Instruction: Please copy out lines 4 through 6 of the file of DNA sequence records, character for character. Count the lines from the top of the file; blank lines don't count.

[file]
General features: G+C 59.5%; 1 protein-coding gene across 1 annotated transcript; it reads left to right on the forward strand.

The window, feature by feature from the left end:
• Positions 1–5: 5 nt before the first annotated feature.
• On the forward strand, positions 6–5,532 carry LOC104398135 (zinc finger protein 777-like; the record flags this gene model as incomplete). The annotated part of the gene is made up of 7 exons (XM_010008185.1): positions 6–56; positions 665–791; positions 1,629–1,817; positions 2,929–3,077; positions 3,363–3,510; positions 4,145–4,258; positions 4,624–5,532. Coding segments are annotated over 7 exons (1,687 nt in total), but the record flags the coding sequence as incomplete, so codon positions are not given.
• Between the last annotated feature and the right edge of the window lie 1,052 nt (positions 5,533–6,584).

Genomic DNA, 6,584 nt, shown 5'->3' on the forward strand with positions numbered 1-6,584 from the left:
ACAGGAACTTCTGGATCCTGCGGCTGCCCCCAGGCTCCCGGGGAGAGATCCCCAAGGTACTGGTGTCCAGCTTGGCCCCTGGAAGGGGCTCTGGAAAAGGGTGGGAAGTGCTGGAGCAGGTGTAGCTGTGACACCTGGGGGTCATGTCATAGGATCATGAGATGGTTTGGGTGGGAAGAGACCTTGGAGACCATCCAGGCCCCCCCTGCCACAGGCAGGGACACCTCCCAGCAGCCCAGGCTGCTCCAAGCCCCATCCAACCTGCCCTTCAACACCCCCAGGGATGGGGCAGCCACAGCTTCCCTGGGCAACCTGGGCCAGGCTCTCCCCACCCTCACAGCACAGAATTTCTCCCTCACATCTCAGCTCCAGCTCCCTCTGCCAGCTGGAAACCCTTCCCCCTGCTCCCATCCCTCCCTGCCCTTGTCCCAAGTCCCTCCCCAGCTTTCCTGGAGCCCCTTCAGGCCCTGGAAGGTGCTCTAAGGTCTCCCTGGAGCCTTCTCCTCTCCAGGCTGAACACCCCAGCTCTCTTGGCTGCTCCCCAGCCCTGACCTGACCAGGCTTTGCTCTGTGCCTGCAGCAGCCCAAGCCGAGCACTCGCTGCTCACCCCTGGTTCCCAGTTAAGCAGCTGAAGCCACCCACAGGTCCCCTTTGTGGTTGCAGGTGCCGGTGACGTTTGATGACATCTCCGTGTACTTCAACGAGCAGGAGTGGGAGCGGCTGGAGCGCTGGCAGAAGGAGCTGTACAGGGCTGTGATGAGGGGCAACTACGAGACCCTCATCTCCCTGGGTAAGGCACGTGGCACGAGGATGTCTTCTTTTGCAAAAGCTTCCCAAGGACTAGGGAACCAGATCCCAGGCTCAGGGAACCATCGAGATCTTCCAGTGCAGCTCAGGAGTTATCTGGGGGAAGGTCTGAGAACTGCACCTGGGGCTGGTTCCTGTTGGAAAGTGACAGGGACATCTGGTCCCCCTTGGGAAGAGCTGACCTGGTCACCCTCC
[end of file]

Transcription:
• On the forward strand, positions 6–5,532 carry LOC104398135 (zinc finger protein 777-like; the record flags this gene model as incomplete). The annotated part of the gene is made up of 7 exons (XM_010008185.1): positions 6–56; positions 665–791; positions 1,629–1,817; positions 2,929–3,077; positions 3,363–3,510; positions 4,145–4,258; positions 4,624–5,532. Coding segments are annotated over 7 exons (1,687 nt in total), but the record flags the coding sequence as incomplete, so codon positions are not given.
• Between the last annotated feature and the right edge of the window lie 1,052 nt (positions 5,533–6,584).

Genomic DNA, 6,584 nt, shown 5'->3' on the forward strand with positions numbered 1-6,584 from the left: